The latest edition of G5 Talks was held with Paulo Passoni, Managing Partner of the SoftBank fund dedicated to Latin America. The fund focuses on investing in companies in Latin American that offer high growth potential and are aimed at impacting the economic and social reality of their markets through innovative technologies.
The investor spoke with Levindo Santos and Renan Rego, Partners at G5, and with portfolio manager Fernando Donnay about his career, high impact entrepreneurship and the venture capital market in Brazil.
G5 Talks is a project through which business leaders exchange experiences and lessons learned with the G5 team.
Mr. Passoni holds a bachelor’s degree in Business Management from FGV and began his career in investment banking at Morgan Stanley. Following, he had the opportunity to jointly pursue an MBA and master’s degree in Public Policy at Harvard University, and then continued his career in the investment industry, as a manager at Eaton Park in New York.
A few years later, he joined Third Point being responsible for investments in emerging markets, focusing on Latin America.
“At Third Point I felt at home. I made few investments, from 7 to 10 per year, always following the “long only” strategy. I only bought what I thought would be worth more in the future, either through debt or equity. In my portfolio, the highest returns came from anchoring IPOs and holding these shares with two types of IPOs being more profitable: privatizations, or assets sold by governments, and growth equity.”
Paulo Passoni grew up in the Jardim Angela neighborhood, a poor region in the city of São Paulo, and attended a local public school until entering high school. He spoke about the challenges and opportunities that helped shape his career and emphasized the encouragement he always received from his family who valued education and sports.
“My parents worked very hard, I witnessed that. And they invested in my education. I believe it is life’s challenges that makes you special and not the easy way out. The harder your path is, the higher the chances of you becoming extraordinary.”
Mr. Passoni also said that sport was essential for his training, both in personal and professional life. At a young age, he played professional volleyball for the Banespa team, in São Paulo.
“The extremely competitive environment, in which you need to constantly rise up to the challenge, is an excellent way of preparing you for life. It is a type of job in which either you are good at it, or you are out. Banespa gave me that strive for winning and this had an essential impact on my life”, he recalled.
After ending his career in volleyball, Mr. Passoni, still a young man, moved to Ohio, USA, where he lived for one year to learn English. Upon returning to Brazil, he began college at FGV. “I really wanted to study Marketing and not Finance.”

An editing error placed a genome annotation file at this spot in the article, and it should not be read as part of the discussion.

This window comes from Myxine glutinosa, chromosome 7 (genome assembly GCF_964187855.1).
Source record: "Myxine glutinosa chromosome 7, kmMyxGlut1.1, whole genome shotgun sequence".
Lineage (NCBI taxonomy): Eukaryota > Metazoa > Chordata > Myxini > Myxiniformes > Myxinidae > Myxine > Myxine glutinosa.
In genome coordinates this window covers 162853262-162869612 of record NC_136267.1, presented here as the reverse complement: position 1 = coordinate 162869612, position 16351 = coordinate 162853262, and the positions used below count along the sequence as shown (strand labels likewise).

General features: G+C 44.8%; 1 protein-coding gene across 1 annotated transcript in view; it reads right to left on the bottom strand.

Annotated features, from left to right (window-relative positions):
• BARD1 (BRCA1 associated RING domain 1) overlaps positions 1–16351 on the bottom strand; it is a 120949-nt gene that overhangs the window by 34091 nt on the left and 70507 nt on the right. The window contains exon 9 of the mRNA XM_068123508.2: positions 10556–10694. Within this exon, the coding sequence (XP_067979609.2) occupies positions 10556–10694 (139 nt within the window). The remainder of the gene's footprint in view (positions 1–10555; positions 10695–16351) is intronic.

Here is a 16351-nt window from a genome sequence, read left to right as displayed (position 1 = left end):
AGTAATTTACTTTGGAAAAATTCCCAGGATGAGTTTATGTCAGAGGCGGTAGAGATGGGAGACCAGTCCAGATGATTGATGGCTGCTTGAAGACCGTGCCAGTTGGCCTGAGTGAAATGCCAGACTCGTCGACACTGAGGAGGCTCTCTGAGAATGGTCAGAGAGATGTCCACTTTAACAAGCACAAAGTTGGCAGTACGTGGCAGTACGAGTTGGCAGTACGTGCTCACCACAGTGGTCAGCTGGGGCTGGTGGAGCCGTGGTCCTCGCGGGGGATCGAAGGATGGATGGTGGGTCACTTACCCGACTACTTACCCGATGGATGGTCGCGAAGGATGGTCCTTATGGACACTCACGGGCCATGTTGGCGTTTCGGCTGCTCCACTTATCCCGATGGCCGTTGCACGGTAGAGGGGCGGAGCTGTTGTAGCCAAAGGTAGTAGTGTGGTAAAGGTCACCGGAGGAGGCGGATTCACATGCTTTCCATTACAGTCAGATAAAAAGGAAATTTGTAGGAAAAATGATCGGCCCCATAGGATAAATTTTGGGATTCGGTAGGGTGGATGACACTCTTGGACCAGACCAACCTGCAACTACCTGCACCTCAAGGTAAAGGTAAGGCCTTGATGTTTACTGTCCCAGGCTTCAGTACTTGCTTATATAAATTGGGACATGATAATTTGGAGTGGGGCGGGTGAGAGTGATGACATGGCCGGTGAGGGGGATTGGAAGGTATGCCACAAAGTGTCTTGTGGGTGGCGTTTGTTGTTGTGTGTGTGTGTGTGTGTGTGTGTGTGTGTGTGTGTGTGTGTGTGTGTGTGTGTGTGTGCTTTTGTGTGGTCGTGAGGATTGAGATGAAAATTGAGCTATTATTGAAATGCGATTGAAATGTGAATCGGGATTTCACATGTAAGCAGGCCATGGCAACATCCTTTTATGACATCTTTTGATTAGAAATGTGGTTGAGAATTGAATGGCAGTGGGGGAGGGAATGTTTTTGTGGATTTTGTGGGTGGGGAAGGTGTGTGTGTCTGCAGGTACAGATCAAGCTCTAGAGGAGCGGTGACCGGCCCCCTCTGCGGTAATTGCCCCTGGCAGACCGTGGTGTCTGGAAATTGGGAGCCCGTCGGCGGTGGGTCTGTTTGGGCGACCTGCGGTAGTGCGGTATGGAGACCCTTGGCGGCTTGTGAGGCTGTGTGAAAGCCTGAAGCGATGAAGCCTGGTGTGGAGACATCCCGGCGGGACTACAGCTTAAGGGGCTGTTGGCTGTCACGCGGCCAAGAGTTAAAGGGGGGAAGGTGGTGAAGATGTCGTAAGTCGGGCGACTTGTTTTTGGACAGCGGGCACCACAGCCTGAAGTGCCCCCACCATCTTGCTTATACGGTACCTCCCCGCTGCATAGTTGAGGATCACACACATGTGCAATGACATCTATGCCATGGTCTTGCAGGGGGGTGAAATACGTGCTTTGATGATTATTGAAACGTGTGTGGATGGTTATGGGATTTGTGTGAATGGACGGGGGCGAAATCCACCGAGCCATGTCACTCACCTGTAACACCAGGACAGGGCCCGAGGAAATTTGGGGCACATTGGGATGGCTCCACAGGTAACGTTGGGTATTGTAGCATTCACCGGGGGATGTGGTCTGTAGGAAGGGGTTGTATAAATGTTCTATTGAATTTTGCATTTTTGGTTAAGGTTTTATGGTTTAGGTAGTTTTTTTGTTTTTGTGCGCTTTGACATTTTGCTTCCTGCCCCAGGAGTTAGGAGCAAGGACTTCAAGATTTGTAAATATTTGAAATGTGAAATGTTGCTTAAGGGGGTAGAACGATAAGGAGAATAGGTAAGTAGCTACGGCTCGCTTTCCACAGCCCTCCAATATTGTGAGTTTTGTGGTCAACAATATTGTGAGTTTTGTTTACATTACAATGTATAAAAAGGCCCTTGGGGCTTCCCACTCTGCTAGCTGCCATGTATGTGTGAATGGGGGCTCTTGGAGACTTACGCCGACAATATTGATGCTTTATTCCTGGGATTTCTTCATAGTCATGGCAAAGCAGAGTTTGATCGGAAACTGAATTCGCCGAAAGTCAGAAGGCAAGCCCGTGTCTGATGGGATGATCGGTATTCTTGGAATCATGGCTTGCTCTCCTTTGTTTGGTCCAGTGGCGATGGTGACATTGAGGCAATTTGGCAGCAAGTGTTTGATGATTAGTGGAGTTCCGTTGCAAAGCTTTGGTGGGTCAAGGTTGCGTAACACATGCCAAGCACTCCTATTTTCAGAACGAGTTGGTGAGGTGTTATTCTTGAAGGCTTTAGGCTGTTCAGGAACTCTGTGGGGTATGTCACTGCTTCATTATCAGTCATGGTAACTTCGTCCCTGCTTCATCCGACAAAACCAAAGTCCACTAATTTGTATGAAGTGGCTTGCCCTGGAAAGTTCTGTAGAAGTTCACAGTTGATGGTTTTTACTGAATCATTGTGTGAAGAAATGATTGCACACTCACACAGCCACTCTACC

However, life guided him to the financial market, especially after an internship at a company in Berkeley, California, where he worked while still at FGV.
Brazilian entrepreneurs and new businesses
Mr. Passoni commented on high impact entrepreneurship in Brazil. According to him, a disruptive entrepreneur “is still an outsider here: it is typically a foreigner who lives in Brazil or a Brazilian who lived abroad and returned to undertake on a new business. A person certainly has to have some “loose bolts” to believe that hard work and dedication will disrupt a relevant market in Brazil [laughing]”.
He added: “Six years ago everything was harder. What impresses me is the resilience of this type of entrepreneur and their ability to attract capital and keep up their hard work with talent and perseverance”.
He also believes that “we are already on the 2.0 wave of high impact entrepreneurship”. Within this context, many college graduates are already interested in becoming entrepreneurs and this is very positive. It is a great career option and there is enough capital available to support good initiatives.
Paulo Passoni helped build a portfolio for Softbank with more than 20 investee companies, such as Banco Inter, Rappi, QuintoAndar, VTEX, PetLove, MadeiraMadeira and Creditas, and explained that two thirds of investees are expected to multiply their invested capital by five to ten times. According to him, the pandemic helped many investees grow, especially those who were able to offer digital alternatives during a time when adapting to social isolation was needed.
“Many of these innovations are here to stay and will cause ongoing disruptions. But we are going to make mistakes, too. You don’t get it right all the time.”
For anyone looking at this market, he explained the importance of understanding how to apply technologies within the contextual dynamics of the local market and the need to structure a business model that makes sense. It is preferable to analyze opportunities that are scalable and have the potential to grow beyond local boundaries.
He finalized the conversation stating, “We have examples of business models that were created in Brazil and had not been thought of anywhere else in the world, such as Gympass and Hotmart”. According to him, this is the right way to go.